Change search
ReferencesLink to record
Permanent link

Direct link
Stability and fibril formation properties of human and fish transthyretin, and of the Escherichia coli transthyretin-related protein
Umeå University, Faculty of Science and Technology, Department of Chemistry.
Umeå University, Faculty of Medicine, Department of Medical Biochemistry and Biophysics.
Umeå University, Faculty of Science and Technology, Department of Chemistry.
2009 (English)In: The FEBS Journal, ISSN 1742-464X, E-ISSN 1742-4658, Vol. 276, no 7, 1999-2011 p.Article in journal (Refereed) Published
Abstract [en]

Human transthyretin (hTTR) is one of several proteins known to cause amyloid disease. Conformational changes in its native structure result in aggregation of the protein, leading to insoluble amyloid fibrils. The transthyretin (TTR)-related proteins comprise a protein family of 5-hydroxyisourate hydrolases with structural similarity to TTR. In this study, we tested the amyloidogenic properties, if any, of sea bream TTR (sbTTR) and Escherichia coli transthyretin-related protein (ecTRP), which share 52% and 30% sequence identity, respectively, with hTTR. We obtained filamentous structures from all three proteins under various conditions, but, interestingly, different structures displayed different tinctorial properties. hTTR and sbTTR formed thin, curved fibrils at low pH (pH 2-3) that bound thioflavin-T (thioflavin-T-positive) but did not stain with Congo Red (CR) (CR-negative). Aggregates formed at the slightly higher pH of 4.0-5.5 had different morphology, displaying predominantly amorphous structures. CR-positive material of hTTR was found in this material, in agreement with previous results. ecTRP remained soluble at pH 2-12 at ambient temperatures. By raising of the temperature, fibril formation could be induced at neutral pH in all three proteins. Most of these temperature-induced fibrils were thicker and straighter than the in vitro fibrils seen at low pH. In other words, the temperature-induced fibrils were more similar to fibrils seen in vivo. The melting temperature of ecTRP was 66.7 degrees C. This is approximately 30 degrees C lower than the melting temperatures of sbTTR and hTTR. Information from the crystal structures was used to identify possible explanations for the reduced thermostability of ecTRP.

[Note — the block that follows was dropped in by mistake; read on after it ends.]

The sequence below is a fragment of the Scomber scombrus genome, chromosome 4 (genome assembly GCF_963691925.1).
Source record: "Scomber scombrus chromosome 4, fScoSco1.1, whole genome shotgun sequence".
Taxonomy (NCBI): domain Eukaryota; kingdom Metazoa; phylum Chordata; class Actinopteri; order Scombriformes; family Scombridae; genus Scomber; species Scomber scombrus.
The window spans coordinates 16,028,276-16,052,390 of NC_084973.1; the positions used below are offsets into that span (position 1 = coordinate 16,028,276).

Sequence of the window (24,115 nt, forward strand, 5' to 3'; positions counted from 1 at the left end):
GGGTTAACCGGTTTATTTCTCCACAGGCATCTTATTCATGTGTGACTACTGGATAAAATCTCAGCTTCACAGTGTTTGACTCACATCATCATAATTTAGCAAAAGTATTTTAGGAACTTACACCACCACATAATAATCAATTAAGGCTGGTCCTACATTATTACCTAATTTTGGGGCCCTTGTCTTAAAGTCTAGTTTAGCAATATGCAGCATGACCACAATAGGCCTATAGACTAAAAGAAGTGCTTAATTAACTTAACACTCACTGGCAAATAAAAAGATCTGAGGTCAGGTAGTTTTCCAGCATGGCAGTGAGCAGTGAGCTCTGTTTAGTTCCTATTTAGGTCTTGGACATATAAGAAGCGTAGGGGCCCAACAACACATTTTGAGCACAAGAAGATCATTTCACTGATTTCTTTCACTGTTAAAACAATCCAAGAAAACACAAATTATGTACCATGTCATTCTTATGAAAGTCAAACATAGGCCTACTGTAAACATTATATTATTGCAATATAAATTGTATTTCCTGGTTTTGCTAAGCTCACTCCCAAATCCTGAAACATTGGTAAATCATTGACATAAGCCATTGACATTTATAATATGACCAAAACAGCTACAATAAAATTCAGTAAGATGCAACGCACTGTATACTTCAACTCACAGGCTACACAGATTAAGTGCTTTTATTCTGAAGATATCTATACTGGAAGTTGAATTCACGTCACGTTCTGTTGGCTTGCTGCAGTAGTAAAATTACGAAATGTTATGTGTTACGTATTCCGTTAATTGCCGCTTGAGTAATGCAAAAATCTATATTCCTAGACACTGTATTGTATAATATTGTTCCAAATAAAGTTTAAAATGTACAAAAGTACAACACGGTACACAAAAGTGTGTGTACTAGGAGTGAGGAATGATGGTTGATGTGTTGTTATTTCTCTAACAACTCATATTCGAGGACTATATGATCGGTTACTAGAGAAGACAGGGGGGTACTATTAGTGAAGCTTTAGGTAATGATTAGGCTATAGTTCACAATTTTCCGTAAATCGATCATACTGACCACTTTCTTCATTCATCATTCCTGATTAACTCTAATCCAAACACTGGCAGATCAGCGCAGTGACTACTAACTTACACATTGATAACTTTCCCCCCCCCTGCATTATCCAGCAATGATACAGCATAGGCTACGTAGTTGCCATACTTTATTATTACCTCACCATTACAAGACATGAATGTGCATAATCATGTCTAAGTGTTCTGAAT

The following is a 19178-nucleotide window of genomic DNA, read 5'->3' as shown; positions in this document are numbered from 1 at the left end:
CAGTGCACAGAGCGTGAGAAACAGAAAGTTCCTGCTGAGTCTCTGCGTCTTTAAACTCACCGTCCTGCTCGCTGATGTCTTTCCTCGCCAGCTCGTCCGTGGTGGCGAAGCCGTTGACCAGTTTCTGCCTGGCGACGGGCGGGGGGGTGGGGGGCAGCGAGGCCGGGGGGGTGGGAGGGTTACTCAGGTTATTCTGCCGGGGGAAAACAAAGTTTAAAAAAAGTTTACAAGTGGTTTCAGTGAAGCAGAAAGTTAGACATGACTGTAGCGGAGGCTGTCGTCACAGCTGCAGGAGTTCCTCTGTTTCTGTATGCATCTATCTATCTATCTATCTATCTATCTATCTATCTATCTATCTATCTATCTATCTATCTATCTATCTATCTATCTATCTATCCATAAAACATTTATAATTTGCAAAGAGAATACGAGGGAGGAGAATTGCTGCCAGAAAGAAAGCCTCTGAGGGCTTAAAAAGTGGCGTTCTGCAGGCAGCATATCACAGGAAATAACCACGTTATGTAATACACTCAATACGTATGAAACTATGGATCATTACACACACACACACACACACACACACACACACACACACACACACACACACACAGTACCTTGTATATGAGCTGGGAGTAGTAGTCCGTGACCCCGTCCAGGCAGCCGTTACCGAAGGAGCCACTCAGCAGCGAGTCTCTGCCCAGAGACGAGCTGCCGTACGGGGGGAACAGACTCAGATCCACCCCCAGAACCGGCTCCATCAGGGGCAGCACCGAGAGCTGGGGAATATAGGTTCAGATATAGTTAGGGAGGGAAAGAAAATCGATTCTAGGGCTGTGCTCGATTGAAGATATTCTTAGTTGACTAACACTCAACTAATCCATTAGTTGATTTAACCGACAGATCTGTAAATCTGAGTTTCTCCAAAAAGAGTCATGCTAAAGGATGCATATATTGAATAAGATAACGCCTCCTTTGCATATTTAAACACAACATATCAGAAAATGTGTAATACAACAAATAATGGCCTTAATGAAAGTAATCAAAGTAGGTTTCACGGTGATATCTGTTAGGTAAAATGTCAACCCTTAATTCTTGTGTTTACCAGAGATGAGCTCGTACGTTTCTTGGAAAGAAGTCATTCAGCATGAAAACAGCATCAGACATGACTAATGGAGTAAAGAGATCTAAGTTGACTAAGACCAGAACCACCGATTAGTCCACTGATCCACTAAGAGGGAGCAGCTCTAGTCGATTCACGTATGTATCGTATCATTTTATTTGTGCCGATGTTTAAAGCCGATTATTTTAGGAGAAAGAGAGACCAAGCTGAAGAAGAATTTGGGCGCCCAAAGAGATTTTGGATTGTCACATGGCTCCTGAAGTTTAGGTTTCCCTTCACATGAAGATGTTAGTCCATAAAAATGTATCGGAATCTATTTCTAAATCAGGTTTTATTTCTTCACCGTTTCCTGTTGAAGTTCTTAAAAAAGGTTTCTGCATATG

Place, publisher, year, edition, pages
Wiley InterScience , 2009. Vol. 276, no 7, 1999-2011 p.
Keyword [en]
Amyloid, fibril formation, HIU hydrolase, transthyretin, transthyretin-related protein
URN: urn:nbn:se:umu:diva-20436DOI: 10.1111/j.1742-4658.2009.06936.xPubMedID: 19250316OAI: diva2:208702
Available from: 2009-03-19 Created: 2009-03-19 Last updated: 2012-06-14Bibliographically approved

Open Access in DiVA

No full text

Other links

Publisher's full textPubMed

Search in DiVA

By author/editor
Lundberg, ErikOlofsson, AndersSauer-Eriksson, A Elisabeth
By organisation
Department of ChemistryDepartment of Medical Biochemistry and Biophysics
In the same journal
The FEBS Journal

Search outside of DiVA

GoogleGoogle Scholar
The number of downloads is the sum of all downloads of full texts. It may include eg previous versions that are now no longer available

Altmetric score

Total: 72 hits
ReferencesLink to record
Permanent link

Direct link